The recent announcement of a major rethink for the HarvestChoice website sent me on a voyage of discovery. Remember that HarvestChoice, “a partnership between IFPRI and the University of Minnesota, generates knowledge products that help guide strategic investments to improve the well-being of poor people in Sub-Saharan Africa through more productive and profitable farming.” That classically includes maps. And there are definitely a lot of spatial datasets on the site. And in Mappr there is a potentially useful online tool for combining different layers and summarizing the results. No doubt a valuable site.
But let me focus here on a separate issue, and that is whether the resources available globally to develop and present such data, in such sites, are being used, er, optimally. The question occurred to me when, in exploring the maps available at HarvestChoice, I came across a dataset labelled “Cattle population (head) (2005).” The source for the data is helpfully provided:
HarvestChoice/IFPRI 2010/FAO. 2007. Gridded livestock of the world 2007, by G.R.W. Wint and T.P. Robinson. Rome, pp 131.
The funding agency is given as the Bill and Melinda Gates Foundation, and data availability is described as follows:
Data available for download in CSV format. Spatial data layer may be explored using MAPPR and downloaded in geoTIFF and ASCII raster formats.
Now, the 2007 FAO publication referenced as the source of the data is downloadable as a pdf from FAO. But the data are also available in a variety of formats from the FAO Animal Production and Health Division website. Among the formats FAO (and only FAO) offers is a Google Earth file, which is probably going to be the most useful for the average user.
And then there’s ILRI. Map 4 in their monumental Mapping Poverty and Livestock in the Developing World of 2002 does not look too dissimilar to the above, though it may be based on older data. It’s a pdf, of course, but for all I know the data are also available in a more useable format somewhere on the ILRI website. I can’t be sure because their database of GIS datasets is just too clunky to spend any significant time struggling with, frankly. Which is not to say that I didn’t…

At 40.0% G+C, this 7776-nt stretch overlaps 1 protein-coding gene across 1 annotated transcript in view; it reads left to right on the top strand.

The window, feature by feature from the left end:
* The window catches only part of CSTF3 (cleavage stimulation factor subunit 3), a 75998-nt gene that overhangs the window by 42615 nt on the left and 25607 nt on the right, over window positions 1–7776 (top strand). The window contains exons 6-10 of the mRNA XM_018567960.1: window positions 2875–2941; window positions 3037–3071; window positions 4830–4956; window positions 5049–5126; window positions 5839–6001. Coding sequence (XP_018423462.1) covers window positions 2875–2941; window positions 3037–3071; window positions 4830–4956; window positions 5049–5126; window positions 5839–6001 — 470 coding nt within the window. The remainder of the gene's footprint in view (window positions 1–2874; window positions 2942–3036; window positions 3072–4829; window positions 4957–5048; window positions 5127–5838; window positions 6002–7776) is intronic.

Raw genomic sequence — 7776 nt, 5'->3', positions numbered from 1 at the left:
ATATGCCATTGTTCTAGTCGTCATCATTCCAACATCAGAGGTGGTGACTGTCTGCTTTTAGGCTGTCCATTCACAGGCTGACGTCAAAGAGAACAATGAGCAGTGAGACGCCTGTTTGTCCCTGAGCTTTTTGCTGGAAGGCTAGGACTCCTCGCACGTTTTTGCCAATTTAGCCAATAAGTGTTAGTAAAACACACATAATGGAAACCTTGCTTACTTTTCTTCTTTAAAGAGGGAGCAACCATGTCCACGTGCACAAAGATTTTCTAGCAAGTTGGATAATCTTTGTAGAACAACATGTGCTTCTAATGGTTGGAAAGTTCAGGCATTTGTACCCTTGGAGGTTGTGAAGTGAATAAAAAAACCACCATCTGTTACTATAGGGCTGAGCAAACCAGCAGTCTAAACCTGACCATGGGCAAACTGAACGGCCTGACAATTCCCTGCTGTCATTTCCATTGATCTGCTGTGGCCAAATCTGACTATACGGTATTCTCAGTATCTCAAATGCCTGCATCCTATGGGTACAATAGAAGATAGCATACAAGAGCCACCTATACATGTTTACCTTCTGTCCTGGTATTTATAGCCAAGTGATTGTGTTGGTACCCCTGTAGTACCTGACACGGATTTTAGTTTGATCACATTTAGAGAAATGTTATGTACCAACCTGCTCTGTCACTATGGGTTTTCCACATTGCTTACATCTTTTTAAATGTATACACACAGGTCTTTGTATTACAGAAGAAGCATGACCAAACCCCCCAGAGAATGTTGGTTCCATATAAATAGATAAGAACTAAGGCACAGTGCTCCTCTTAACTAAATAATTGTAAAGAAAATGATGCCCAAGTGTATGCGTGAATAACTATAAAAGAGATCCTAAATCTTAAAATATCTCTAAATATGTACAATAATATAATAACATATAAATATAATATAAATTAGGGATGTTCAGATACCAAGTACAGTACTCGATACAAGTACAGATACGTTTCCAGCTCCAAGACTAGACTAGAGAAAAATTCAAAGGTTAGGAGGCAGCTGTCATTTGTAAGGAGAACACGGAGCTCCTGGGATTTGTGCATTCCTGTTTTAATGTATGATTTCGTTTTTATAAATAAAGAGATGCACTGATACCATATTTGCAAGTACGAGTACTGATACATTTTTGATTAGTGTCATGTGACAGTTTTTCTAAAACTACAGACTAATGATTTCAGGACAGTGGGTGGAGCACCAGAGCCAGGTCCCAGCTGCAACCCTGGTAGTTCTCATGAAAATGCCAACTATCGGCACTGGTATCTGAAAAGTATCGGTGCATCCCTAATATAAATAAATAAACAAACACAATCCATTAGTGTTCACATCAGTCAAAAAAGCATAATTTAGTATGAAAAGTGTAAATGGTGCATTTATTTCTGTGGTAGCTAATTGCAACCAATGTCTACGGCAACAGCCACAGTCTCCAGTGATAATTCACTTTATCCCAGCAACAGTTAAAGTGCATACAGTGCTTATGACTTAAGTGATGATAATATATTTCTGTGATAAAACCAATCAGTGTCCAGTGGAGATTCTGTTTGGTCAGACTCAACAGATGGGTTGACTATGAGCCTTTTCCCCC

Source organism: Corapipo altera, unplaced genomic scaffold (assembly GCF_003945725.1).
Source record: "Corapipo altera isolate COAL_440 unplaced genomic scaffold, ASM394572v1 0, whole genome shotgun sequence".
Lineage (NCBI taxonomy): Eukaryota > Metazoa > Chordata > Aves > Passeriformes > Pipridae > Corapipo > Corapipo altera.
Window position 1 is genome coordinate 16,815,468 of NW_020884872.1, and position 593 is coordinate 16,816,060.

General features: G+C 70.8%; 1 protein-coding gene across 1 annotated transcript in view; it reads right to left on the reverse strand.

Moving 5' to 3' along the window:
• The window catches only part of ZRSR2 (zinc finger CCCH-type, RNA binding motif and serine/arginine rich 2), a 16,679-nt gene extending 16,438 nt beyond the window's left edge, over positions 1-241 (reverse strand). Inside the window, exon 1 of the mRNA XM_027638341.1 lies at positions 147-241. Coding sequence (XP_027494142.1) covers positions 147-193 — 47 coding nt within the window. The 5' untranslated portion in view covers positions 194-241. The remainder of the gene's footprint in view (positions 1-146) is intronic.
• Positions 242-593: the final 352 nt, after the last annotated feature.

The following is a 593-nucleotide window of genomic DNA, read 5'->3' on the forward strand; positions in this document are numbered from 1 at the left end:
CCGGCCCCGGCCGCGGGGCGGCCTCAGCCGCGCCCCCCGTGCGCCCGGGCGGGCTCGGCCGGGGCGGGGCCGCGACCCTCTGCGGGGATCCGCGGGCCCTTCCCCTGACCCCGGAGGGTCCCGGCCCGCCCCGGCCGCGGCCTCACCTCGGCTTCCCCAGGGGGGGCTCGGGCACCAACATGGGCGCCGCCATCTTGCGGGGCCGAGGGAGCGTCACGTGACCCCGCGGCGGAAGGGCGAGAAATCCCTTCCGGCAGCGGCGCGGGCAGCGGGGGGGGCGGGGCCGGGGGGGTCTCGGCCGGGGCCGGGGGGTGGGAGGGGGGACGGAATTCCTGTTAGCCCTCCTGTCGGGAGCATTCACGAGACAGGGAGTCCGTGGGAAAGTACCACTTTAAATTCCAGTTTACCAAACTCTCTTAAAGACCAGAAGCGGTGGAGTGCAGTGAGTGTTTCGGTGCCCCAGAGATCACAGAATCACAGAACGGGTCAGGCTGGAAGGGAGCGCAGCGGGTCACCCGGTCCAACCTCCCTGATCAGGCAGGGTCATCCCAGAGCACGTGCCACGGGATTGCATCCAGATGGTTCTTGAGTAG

So what exactly has HarvestChoice added to the sum total of human happiness by making “Cattle population (head) (2005)” available on its website, above and beyond FAO’s contribution? I’m really hard put to say. The datasets are easier to use in Google Earth from FAO’s website than in any format provided by IFPRI, in my opinion. And the basic analyses available in Mappr will probably be useful to some, sure, but since sharing the map itself is tricky from there, you still have to got to FAO for that.
So the poor user probably has to navigate at least two separate and quite different websites to get all she needs. One wonders whether the donors behind all of these different efforts to provide data on cattle population numbers around the world (if indeed there were more than one, apart from the aforementioned Gates Foundation) considered that before green-lighting the projects. And, of course, that’s just cattle numbers. Life is just way too short for me to plough through all the other datasets at HarvestChoice looking for overlaps like these, but I’d be willing to bet this is not an isolated example. We know that crop distribution data is also out there in all sorts of different places, forms and formats. And, in fact, there’s some evidence of balkanization in other types of livestock data too. I’m not saying it’s hell out there for spatial data in agriculture, on a par with Genebank Database Hell. But it is definitely a bit of a jungle.
Does it matter? I don’t know. Maybe the users of these types of data really like having multiple websites to visit for downloading and visualization. Maybe the funds involved in developing all these different datasets and websites are minimal anyway. I’d really like to hear from the people involved at HarvestChoice, FAO and ILRI (are there other players?). But is there even a forum in which these guys meet to discuss data issues? Because if there were, and I by some miracle were to be invited to it, what I would say is that what I would prefer is a single place to go for cattle population numbers maps and the like (e.g. crop production data), with lots of options for exporting the raw data for use in my own GIS, the ability to import and combine my own datasets online, and some elegant ways of sharing the results.1 That, for me, would be value for money. And I can’t believe I’m alone in that.Footnotes: